Excited Body Language: 2 Behaviors That Indicate Excitement

This article is an excerpt from the Shortform book guide to "The Dictionary of Body Language" by Joe Navarro. Shortform has the world's best summaries and analyses of books you should be reading.

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How can you tell if someone is genuinely excited to see you? What excited body language behavior is also a tai chi move?

We all exhibit subtle physical behaviors that put our emotions on display to those who are skilled in interpreting body language. Joe Navarro teaches these skills in his book The Dictionary of Body Language.

Read more to learn what Navarro has to say about behaviors that point to excitement.

Excited Body Language

Navarro describes several cues that indicate excitement. These often involve springy, energetic, upward movements. (Shortform note: The springy movement of excited body language may come from our need to prevent emotional overwhelm. The feeling of excitement usually comes from a surge of the feel-good neurochemical dopamine, which can be pleasurable and energizing. However, it can also be intense enough to feel overwhelming, so we move around to release some of the energy that comes with it.) 

The following are two examples of excited body language.

Action #1: Rapidly Raising and Lowering the Eyebrows 

Navarro notes that when greeting friends and family, people often quickly raise and lower their eyebrows in a single movement. The movement happens in less than a second. This signifies that someone’s happy and excited to see the person they’re greeting.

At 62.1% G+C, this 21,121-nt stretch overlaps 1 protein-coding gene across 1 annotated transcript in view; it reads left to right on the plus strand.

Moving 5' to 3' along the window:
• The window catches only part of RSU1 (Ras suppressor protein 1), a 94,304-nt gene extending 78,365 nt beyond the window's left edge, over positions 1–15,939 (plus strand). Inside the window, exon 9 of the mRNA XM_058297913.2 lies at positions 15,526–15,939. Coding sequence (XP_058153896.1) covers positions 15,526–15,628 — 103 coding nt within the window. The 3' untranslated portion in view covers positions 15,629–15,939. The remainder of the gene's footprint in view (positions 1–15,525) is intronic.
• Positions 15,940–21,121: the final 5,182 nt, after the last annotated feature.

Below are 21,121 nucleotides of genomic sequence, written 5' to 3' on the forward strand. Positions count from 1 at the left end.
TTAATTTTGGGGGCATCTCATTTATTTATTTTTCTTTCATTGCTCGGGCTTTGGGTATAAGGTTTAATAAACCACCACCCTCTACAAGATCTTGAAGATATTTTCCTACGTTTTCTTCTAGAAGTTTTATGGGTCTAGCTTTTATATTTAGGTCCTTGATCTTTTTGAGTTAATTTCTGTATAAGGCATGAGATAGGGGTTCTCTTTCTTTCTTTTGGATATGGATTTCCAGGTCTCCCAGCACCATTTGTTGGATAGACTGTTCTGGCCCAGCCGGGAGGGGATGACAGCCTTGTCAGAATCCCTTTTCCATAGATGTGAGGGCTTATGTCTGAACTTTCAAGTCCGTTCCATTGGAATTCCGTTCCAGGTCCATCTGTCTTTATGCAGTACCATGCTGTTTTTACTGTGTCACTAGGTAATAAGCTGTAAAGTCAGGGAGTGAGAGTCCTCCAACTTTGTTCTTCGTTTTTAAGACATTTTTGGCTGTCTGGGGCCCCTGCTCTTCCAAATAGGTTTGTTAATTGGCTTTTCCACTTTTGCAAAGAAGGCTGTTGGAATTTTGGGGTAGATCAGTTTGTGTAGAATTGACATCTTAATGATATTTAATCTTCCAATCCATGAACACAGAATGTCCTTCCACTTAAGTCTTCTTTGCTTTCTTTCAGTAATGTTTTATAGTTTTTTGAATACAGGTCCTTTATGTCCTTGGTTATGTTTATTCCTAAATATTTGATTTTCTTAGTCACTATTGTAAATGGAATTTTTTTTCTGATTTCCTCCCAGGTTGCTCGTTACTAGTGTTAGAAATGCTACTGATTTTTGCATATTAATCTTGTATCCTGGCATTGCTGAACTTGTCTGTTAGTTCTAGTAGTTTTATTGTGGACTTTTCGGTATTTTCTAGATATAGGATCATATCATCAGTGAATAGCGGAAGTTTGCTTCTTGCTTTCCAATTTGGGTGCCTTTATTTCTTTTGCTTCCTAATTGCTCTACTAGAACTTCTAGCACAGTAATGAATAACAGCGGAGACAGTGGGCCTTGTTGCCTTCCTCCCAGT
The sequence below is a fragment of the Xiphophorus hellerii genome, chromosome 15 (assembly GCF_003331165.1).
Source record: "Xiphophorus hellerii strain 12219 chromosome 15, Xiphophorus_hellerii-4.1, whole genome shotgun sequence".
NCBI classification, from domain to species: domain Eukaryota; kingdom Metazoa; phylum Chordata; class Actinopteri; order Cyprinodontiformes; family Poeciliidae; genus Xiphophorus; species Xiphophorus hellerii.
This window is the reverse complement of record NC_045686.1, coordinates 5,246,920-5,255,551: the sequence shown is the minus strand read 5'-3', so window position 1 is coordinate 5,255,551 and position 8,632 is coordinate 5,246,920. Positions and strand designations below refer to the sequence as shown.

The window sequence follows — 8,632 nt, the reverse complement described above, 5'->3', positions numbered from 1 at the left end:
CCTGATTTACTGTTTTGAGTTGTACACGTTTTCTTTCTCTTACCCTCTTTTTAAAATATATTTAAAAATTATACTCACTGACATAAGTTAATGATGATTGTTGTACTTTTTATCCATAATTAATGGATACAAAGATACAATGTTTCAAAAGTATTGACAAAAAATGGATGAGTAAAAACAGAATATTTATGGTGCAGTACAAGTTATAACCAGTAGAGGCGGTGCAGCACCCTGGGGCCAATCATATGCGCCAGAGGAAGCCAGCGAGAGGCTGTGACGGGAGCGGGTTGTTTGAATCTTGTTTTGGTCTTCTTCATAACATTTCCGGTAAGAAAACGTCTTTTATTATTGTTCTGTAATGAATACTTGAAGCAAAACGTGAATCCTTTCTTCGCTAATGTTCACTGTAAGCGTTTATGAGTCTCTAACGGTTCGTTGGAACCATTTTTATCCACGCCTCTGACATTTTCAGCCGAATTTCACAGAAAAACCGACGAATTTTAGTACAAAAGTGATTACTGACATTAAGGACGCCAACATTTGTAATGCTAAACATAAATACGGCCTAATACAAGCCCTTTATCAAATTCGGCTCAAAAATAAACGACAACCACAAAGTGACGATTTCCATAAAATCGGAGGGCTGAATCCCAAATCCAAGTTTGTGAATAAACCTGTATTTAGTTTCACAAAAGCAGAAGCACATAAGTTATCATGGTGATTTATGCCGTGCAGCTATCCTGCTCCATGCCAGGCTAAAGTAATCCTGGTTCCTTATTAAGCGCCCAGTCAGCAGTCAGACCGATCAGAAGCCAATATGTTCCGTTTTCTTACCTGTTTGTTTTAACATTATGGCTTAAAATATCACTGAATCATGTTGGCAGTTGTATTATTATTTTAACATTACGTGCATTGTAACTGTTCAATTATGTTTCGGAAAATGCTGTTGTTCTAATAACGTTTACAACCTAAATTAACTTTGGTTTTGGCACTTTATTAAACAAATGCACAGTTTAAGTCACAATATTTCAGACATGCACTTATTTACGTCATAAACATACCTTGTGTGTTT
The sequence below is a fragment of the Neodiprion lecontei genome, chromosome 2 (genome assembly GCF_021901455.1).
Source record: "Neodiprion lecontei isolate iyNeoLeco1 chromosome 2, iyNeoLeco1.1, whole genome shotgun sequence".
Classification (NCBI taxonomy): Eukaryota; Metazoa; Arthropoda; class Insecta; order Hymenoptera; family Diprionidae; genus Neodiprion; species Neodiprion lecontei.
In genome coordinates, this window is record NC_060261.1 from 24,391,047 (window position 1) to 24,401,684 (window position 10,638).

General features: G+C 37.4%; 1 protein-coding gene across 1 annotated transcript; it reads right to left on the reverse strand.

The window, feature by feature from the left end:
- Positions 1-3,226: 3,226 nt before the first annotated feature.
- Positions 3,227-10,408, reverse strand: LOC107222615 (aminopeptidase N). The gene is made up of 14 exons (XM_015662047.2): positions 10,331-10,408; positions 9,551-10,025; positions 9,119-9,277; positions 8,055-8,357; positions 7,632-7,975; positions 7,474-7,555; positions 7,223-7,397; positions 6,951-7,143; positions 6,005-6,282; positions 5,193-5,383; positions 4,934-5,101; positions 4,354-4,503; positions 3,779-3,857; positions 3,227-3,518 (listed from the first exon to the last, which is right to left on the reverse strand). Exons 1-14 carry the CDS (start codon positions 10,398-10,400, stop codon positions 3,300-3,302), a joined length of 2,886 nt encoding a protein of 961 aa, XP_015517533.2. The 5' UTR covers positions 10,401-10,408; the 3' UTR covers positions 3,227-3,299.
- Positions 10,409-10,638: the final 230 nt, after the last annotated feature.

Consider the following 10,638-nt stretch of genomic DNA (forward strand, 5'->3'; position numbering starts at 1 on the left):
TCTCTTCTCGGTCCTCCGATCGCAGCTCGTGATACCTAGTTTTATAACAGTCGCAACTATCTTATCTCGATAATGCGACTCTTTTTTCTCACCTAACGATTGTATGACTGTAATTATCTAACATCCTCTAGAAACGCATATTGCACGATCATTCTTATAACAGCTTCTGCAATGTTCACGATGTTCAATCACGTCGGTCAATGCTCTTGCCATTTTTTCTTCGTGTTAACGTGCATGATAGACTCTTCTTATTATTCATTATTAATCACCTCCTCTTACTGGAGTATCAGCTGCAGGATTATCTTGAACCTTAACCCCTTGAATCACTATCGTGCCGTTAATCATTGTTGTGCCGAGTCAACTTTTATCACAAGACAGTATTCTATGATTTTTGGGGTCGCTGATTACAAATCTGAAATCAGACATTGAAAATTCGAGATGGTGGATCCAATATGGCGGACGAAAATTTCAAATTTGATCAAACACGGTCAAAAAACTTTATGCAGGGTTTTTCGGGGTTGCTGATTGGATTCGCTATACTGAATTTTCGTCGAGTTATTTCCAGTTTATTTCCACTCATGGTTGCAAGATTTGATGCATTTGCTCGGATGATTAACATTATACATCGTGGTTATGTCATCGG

(Shortform note: Psychologists, sociologists, and ethologists have studied this cue—nicknamed the “eyebrow flash” because of its rapid movement—for many years. Their findings suggest that it’s a nonverbal signal that ubiquitously signals warmth, comfort, and excitement across the world. Most famously, one 1970s ethologist identified this nonverbal cue in more than a dozen areas, including Japan, Samoa, Papua, France, South America, and Africa.)

Action #2: Being Springy on the Feet

Sometimes, when someone’s excited, they’ll spring up and down on their feet. According to Navarro, you’ll most often observe this behavior in children, but adults also do it occasionally.

(Shortform note: Springing up and down on your feet can be more than just a natural reaction to excitement—it’s also a tai chi move. One tai chi expert calls this move the “two-year-old bounce” because of its resemblance to young children’s springy movements. Its purpose is to help you feel the springiness of your body, loosen and lubricate your joints, and enhance the elasticity of the ligaments that connect them. To perform this move, relax your body and tune into all of your joints—your ankles, knees, hips, and so on. Then, gently bounce up and down (don’t push yourself up too powerfully), feeling the motion in these joints.)

Excited Body Language: 2 Behaviors That Indicate Excitement

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Here's what you'll find in our full The Dictionary of Body Language summary:

  • A former FBI Special Agent's guide to body language
  • Why you should assess body language cues collectively, not individually
  • The body language cues that indicate stress, boredom, anger, doubt, and more

Elizabeth Whitworth

Elizabeth has a lifelong love of books. She devours nonfiction, especially in the areas of history, theology, and philosophy. A switch to audiobooks has kindled her enjoyment of well-narrated fiction, particularly Victorian and early 20th-century works. She appreciates idea-driven books—and a classic murder mystery now and then. Elizabeth has a blog and is writing a book about the beginning and the end of suffering.

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